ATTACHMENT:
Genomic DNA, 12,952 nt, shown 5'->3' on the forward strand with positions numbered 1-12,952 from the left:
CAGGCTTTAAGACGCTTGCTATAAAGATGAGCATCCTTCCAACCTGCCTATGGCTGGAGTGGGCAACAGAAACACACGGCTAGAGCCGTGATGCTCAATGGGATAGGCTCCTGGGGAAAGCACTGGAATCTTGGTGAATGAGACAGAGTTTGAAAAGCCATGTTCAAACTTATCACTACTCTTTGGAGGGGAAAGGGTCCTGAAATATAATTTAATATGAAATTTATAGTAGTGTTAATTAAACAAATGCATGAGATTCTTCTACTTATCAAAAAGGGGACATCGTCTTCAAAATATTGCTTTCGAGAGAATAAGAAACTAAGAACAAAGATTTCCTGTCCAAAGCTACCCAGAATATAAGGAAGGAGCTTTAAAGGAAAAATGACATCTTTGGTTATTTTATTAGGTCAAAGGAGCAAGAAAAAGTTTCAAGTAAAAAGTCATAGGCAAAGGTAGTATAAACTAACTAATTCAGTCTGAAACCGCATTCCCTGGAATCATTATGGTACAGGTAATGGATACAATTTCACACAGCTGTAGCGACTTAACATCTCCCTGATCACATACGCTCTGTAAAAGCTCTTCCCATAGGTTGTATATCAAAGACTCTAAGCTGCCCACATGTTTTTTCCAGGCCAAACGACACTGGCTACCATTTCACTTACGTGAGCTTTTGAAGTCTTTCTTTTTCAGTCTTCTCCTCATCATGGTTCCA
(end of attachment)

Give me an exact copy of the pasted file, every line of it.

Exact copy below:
Genomic DNA, 12,952 nt, shown 5'->3' on the forward strand with positions numbered 1-12,952 from the left:
CAGGCTTTAAGACGCTTGCTATAAAGATGAGCATCCTTCCAACCTGCCTATGGCTGGAGTGGGCAACAGAAACACACGGCTAGAGCCGTGATGCTCAATGGGATAGGCTCCTGGGGAAAGCACTGGAATCTTGGTGAATGAGACAGAGTTTGAAAAGCCATGTTCAAACTTATCACTACTCTTTGGAGGGGAAAGGGTCCTGAAATATAATTTAATATGAAATTTATAGTAGTGTTAATTAAACAAATGCATGAGATTCTTCTACTTATCAAAAAGGGGACATCGTCTTCAAAATATTGCTTTCGAGAGAATAAGAAACTAAGAACAAAGATTTCCTGTCCAAAGCTACCCAGAATATAAGGAAGGAGCTTTAAAGGAAAAATGACATCTTTGGTTATTTTATTAGGTCAAAGGAGCAAGAAAAAGTTTCAAGTAAAAAGTCATAGGCAAAGGTAGTATAAACTAACTAATTCAGTCTGAAACCGCATTCCCTGGAATCATTATGGTACAGGTAATGGATACAATTTCACACAGCTGTAGCGACTTAACATCTCCCTGATCACATACGCTCTGTAAAAGCTCTTCCCATAGGTTGTATATCAAAGACTCTAAGCTGCCCACATGTTTTTTCCAGGCCAAACGACACTGGCTACCATTTCACTTACGTGAGCTTTTGAAGTCTTTCTTTTTCAGTCTTCTCCTCATCATGGTTCCA